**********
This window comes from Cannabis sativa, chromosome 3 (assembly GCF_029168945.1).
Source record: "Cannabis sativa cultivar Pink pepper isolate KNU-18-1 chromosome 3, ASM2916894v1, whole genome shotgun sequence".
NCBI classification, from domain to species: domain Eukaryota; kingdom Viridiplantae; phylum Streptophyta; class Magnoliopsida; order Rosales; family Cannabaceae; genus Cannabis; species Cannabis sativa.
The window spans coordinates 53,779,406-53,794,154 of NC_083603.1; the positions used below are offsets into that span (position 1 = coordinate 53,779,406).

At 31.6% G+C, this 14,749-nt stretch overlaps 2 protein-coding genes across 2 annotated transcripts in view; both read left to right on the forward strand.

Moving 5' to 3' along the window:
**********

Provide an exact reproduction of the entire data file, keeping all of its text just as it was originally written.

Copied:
This window comes from Cannabis sativa, chromosome 3 (assembly GCF_029168945.1).
Source record: "Cannabis sativa cultivar Pink pepper isolate KNU-18-1 chromosome 3, ASM2916894v1, whole genome shotgun sequence".
NCBI classification, from domain to species: domain Eukaryota; kingdom Viridiplantae; phylum Streptophyta; class Magnoliopsida; order Rosales; family Cannabaceae; genus Cannabis; species Cannabis sativa.
The window spans coordinates 53,779,406-53,794,154 of NC_083603.1; the positions used below are offsets into that span (position 1 = coordinate 53,779,406).

At 31.6% G+C, this 14,749-nt stretch overlaps 2 protein-coding genes across 2 annotated transcripts in view; both read left to right on the forward strand.

Moving 5' to 3' along the window: